Nature in German History by Christof Mauch (Berghahn Books) Germany is a key test case for the burgeoning field of environmental history; in no other country has the landscape been so thoroughly politicized throughout its past as in Germany, and in no other country have ideas of `nature' figured so centrally in notions of national identity. The essays collected in this volume — the first collection on the subject in either English or German — place discussions of nature and the human relationship with nature in their political contexts. Taken together, they trace the gradual shift from a confident belief in humanity's ability to tame and manipulate the natural realm to the Umweltbewujl'tsein driving the contemporary conservation movement. Nature in German History also documents efforts to reshape the natural realm in keeping with ideological beliefs — such as the Romantic exultation of `the wild' and the Nazis' attempts to eliminate `foreign' flora and fauna — as well as the ways in which political issues have repeatedly been transformed into discussions of the environment in Germany.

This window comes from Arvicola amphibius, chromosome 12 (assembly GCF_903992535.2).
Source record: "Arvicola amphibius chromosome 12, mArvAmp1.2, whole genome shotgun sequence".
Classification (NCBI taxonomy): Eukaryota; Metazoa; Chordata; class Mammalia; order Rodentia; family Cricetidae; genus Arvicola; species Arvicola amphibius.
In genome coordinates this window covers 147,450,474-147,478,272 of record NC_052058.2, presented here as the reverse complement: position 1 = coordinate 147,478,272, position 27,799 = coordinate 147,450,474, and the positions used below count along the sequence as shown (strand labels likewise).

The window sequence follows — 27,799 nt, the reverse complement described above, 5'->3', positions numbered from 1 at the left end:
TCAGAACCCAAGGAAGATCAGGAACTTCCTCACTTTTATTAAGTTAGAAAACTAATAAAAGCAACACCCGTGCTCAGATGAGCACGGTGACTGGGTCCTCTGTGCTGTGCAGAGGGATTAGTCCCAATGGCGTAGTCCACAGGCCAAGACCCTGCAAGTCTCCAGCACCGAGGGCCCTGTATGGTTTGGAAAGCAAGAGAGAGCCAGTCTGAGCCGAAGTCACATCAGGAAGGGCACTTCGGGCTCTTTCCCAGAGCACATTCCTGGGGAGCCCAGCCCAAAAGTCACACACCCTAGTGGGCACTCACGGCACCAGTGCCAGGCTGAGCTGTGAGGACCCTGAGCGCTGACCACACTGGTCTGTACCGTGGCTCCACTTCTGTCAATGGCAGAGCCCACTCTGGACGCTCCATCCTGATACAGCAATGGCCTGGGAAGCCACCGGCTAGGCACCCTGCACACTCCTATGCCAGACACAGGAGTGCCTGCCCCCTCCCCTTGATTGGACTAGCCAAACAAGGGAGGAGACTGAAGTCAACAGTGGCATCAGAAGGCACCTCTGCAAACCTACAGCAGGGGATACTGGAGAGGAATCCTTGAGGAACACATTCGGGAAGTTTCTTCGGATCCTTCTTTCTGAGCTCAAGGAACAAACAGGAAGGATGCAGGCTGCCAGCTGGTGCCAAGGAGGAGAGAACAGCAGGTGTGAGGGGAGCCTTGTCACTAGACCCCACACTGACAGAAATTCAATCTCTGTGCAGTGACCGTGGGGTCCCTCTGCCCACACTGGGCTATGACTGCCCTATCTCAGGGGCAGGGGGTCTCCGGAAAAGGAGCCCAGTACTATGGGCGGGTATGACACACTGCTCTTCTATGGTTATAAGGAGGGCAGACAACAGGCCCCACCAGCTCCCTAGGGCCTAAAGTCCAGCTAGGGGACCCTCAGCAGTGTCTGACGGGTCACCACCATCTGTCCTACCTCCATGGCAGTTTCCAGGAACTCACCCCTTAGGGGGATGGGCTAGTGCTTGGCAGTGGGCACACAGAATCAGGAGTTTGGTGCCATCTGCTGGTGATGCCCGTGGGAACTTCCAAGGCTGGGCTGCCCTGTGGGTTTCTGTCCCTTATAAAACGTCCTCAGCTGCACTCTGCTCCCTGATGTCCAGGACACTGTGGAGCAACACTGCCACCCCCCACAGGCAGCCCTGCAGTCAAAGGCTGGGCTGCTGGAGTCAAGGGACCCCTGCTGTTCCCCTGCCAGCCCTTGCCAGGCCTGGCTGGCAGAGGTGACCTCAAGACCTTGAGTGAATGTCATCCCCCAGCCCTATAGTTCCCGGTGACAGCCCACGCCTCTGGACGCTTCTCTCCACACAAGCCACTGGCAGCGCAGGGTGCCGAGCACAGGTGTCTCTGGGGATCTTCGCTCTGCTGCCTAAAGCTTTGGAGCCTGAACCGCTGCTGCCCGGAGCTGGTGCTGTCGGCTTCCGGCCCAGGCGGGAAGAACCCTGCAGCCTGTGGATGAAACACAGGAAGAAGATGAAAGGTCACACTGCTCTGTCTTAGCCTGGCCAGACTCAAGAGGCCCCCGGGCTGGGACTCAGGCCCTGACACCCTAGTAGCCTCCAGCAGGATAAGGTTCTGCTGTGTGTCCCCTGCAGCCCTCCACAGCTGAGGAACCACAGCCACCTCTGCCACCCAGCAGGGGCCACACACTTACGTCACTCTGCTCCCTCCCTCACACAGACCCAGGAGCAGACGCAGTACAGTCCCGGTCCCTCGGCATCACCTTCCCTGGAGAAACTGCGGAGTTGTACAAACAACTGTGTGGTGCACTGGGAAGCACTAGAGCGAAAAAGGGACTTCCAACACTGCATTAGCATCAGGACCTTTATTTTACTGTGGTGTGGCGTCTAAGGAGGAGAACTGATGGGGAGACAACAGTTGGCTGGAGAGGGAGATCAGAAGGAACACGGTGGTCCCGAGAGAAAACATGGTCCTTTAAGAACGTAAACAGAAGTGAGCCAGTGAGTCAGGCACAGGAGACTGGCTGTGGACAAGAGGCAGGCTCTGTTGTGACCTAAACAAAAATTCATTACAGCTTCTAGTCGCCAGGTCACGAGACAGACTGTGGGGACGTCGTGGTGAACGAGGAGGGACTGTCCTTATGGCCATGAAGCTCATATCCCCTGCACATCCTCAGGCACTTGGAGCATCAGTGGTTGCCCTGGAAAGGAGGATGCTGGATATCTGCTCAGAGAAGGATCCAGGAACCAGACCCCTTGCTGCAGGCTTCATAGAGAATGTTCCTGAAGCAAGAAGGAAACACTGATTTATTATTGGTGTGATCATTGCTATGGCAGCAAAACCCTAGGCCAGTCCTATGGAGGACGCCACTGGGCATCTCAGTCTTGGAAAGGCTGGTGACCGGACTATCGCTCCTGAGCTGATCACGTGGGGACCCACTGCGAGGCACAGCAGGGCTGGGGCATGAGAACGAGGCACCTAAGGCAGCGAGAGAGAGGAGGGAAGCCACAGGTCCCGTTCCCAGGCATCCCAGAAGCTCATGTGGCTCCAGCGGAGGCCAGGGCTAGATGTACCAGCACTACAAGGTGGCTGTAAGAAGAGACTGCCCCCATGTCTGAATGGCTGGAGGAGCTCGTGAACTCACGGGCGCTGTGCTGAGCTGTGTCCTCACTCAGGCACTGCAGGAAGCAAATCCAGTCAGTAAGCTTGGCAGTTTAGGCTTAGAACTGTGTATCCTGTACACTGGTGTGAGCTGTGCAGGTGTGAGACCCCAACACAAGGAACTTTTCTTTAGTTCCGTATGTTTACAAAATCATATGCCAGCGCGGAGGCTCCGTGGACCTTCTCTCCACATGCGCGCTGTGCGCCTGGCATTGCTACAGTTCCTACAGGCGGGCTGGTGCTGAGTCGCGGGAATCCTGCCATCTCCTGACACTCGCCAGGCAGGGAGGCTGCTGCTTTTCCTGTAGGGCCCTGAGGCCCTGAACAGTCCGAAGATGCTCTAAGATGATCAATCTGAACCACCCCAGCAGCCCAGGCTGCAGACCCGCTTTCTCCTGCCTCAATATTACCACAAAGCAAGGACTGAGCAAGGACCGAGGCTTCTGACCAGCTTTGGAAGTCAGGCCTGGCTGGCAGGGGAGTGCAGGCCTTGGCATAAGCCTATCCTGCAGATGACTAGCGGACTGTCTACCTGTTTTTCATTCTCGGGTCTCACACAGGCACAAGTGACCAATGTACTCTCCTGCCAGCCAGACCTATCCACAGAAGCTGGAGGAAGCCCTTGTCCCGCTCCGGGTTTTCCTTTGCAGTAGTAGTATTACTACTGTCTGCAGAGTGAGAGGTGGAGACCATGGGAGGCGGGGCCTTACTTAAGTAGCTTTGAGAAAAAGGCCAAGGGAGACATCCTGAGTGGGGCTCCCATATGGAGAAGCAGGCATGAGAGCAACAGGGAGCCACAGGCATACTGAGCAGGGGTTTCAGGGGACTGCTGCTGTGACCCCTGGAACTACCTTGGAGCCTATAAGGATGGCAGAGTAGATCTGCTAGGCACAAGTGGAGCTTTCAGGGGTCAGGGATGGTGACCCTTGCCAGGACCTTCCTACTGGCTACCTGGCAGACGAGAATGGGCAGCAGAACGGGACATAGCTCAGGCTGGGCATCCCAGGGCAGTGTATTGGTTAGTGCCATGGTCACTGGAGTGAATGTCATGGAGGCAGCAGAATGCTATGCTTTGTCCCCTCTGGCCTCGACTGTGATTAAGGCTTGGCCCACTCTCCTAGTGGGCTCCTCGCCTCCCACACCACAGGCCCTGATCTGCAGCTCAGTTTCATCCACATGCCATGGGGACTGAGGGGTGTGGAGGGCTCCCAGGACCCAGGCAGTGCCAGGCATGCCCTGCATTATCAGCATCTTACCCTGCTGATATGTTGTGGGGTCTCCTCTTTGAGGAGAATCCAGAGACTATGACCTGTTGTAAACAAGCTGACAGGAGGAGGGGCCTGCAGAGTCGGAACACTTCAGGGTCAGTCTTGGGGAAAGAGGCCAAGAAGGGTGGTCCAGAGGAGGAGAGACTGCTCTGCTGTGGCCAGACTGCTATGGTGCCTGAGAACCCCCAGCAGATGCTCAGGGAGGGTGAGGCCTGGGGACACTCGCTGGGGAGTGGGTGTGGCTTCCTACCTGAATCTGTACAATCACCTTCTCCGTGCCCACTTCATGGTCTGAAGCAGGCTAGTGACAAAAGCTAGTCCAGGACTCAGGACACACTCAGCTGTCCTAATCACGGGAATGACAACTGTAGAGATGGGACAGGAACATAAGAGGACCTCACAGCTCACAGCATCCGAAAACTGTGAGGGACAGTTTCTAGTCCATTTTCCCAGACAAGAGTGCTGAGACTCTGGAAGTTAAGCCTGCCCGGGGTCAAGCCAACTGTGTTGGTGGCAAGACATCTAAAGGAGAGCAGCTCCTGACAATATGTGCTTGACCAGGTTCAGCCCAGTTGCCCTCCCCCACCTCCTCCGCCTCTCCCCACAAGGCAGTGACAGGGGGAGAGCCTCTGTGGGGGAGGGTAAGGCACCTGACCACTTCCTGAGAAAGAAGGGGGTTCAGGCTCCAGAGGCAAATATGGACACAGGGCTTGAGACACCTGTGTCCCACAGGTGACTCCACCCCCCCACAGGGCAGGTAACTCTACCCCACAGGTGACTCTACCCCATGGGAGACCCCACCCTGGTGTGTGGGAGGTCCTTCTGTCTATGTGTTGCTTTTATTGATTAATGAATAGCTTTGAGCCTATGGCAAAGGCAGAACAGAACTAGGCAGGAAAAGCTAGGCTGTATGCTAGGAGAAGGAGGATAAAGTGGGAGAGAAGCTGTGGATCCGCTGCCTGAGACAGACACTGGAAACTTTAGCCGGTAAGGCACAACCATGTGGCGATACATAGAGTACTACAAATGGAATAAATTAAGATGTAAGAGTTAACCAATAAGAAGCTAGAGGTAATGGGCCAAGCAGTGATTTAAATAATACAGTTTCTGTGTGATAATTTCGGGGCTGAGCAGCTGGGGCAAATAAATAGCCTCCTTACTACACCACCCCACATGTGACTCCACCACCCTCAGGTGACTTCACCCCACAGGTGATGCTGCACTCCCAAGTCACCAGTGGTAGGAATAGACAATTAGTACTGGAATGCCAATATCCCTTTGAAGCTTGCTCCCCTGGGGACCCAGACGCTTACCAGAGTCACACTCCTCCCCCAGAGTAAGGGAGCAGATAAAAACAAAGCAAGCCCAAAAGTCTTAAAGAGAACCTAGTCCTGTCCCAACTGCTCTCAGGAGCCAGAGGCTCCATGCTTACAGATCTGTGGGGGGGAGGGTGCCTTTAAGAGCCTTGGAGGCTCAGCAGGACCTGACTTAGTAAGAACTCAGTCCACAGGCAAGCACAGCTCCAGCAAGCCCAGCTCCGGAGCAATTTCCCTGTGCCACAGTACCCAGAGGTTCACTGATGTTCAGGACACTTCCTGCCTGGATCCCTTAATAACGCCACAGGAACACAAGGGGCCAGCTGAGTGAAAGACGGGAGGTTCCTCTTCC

The concept of the pristine character and "uncivilized" forms of nature that developed in the course of the nineteenth century were important factors for a wider appreciation of nature, particularly by the middle classes. The Heimatbe­wegung (homeland movement) became the most important driving force for a new understanding of the environment. Nature was now seen as a noble space of leisure and recreation and as a refuge from the "nervous sphere" of industry and urbanity. The defense of Heimat and the defense of nature became almost synonymous, at least in the realm of rhetoric. This was to change only in the 1970s, as Sandra Chaney shows in her essay here on nature and ideology in postwar West Germany, as new ideas about the environment underscoring the importance of healthy, unpolluted nature to human health and well-being gained currency. The appreciation of a healthy Umwelt (environment) became of more immediate importance, especially to city-dwellers, than the idea of an untainted Heimat. At the same time, concerns about pollution, widely promoted by the media, took center stage, as Franz-Josef Brüggemeier points out in his essay on Waldsterben.